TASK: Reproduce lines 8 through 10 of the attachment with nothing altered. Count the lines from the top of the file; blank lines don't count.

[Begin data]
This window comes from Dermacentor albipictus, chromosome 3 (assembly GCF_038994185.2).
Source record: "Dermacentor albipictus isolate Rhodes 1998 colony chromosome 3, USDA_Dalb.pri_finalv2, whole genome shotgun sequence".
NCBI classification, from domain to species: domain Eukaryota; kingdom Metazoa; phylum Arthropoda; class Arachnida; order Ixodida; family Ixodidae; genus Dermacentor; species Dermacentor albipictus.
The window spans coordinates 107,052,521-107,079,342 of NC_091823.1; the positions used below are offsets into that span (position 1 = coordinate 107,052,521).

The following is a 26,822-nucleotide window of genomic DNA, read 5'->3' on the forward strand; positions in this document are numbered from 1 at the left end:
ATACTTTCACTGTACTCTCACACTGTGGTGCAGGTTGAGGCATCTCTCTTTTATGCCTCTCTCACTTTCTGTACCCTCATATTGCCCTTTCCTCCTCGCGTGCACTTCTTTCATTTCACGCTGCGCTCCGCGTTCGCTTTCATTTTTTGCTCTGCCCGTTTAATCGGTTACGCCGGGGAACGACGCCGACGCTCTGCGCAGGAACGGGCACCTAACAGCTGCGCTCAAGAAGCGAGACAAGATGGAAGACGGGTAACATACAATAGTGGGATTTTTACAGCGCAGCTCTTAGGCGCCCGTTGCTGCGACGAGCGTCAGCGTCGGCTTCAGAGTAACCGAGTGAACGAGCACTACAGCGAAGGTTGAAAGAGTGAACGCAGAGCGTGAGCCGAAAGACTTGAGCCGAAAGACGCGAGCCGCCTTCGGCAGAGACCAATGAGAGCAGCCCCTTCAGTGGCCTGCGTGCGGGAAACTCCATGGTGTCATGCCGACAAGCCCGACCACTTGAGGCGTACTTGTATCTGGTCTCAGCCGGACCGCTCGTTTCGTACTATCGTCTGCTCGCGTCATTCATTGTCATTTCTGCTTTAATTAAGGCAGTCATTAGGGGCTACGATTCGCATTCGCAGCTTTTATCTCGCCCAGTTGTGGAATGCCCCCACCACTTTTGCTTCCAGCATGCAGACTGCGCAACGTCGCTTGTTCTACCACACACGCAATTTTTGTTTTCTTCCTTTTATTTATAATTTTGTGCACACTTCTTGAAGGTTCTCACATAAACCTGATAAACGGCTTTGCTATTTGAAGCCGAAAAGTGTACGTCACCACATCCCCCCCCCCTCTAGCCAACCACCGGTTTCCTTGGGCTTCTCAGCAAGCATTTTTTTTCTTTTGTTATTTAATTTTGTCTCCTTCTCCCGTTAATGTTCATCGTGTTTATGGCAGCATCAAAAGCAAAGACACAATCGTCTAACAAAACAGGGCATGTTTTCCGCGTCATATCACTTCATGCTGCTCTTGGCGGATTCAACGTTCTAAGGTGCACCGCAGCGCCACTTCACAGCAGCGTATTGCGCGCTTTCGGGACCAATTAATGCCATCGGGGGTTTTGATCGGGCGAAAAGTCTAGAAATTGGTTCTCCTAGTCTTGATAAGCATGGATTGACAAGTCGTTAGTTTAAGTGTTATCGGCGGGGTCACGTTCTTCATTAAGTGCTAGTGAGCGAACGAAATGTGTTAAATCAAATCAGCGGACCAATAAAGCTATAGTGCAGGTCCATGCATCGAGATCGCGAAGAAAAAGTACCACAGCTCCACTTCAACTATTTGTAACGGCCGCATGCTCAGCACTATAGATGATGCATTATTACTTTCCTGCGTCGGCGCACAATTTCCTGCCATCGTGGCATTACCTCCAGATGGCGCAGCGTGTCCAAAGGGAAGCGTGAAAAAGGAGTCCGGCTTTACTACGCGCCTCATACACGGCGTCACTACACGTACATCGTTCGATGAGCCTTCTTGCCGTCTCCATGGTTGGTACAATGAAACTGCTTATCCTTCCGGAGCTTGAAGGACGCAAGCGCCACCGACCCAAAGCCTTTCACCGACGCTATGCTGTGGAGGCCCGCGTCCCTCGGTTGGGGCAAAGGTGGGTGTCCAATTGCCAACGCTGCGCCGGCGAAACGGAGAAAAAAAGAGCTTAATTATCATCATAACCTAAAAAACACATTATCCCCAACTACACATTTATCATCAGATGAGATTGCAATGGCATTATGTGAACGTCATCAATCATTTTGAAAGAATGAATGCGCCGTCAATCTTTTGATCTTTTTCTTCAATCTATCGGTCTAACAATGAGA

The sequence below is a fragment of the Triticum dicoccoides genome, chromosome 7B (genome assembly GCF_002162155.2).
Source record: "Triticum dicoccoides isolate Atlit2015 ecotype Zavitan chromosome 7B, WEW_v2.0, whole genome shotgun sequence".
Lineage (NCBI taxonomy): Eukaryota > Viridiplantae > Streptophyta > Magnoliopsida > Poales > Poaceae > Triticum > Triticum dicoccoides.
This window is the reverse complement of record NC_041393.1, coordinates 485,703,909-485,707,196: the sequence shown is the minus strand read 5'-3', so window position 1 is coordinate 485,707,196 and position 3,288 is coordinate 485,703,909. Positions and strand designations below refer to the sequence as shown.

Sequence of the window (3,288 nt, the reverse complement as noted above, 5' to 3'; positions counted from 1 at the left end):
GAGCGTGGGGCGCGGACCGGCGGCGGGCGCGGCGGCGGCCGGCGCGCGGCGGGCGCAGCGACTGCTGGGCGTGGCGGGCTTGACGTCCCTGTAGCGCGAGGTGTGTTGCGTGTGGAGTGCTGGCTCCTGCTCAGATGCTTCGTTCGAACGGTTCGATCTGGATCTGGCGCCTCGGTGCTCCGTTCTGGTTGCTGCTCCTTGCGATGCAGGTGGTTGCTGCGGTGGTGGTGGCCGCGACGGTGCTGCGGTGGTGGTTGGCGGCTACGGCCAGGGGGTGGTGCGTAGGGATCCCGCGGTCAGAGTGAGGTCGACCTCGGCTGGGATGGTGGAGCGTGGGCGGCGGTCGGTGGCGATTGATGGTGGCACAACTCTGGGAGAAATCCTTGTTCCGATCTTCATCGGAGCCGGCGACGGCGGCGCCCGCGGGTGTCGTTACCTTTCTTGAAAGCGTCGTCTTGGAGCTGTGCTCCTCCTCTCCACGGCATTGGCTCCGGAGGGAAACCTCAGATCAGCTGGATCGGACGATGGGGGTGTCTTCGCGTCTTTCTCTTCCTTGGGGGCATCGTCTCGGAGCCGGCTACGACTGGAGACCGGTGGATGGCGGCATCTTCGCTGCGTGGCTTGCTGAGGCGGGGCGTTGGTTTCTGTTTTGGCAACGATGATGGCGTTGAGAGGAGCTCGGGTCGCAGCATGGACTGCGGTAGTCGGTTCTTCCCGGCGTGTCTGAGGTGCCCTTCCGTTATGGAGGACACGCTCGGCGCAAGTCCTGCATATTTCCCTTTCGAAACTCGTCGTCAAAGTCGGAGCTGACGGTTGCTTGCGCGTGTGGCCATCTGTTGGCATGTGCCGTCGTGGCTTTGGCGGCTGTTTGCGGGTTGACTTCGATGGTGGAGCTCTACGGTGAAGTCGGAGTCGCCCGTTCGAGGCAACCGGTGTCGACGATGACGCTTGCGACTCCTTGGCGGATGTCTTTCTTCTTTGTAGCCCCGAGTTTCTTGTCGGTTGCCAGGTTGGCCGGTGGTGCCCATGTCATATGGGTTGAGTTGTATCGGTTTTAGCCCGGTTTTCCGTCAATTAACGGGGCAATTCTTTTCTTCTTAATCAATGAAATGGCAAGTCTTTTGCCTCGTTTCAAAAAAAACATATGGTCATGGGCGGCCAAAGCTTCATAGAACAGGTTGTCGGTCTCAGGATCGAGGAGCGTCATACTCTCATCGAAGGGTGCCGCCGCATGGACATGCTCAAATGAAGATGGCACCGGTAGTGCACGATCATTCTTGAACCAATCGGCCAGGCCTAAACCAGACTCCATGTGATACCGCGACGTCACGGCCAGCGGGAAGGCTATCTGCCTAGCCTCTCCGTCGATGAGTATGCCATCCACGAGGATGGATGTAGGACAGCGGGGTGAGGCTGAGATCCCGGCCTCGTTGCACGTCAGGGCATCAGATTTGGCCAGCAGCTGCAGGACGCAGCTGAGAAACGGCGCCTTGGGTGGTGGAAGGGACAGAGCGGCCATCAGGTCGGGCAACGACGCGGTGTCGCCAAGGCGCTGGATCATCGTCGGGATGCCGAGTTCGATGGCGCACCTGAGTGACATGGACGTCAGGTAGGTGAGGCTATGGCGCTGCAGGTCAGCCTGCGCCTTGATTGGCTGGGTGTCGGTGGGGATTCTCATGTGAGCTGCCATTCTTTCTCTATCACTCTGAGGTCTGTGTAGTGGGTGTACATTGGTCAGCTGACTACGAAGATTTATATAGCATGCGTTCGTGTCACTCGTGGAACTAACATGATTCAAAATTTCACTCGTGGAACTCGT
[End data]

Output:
Source record: "Triticum dicoccoides isolate Atlit2015 ecotype Zavitan chromosome 7B, WEW_v2.0, whole genome shotgun sequence".
Lineage (NCBI taxonomy): Eukaryota > Viridiplantae > Streptophyta > Magnoliopsida > Poales > Poaceae > Triticum > Triticum dicoccoides.
This window is the reverse complement of record NC_041393.1, coordinates 485,703,909-485,707,196: the sequence shown is the minus strand read 5'-3', so window position 1 is coordinate 485,707,196 and position 3,288 is coordinate 485,703,909. Positions and strand designations below refer to the sequence as shown.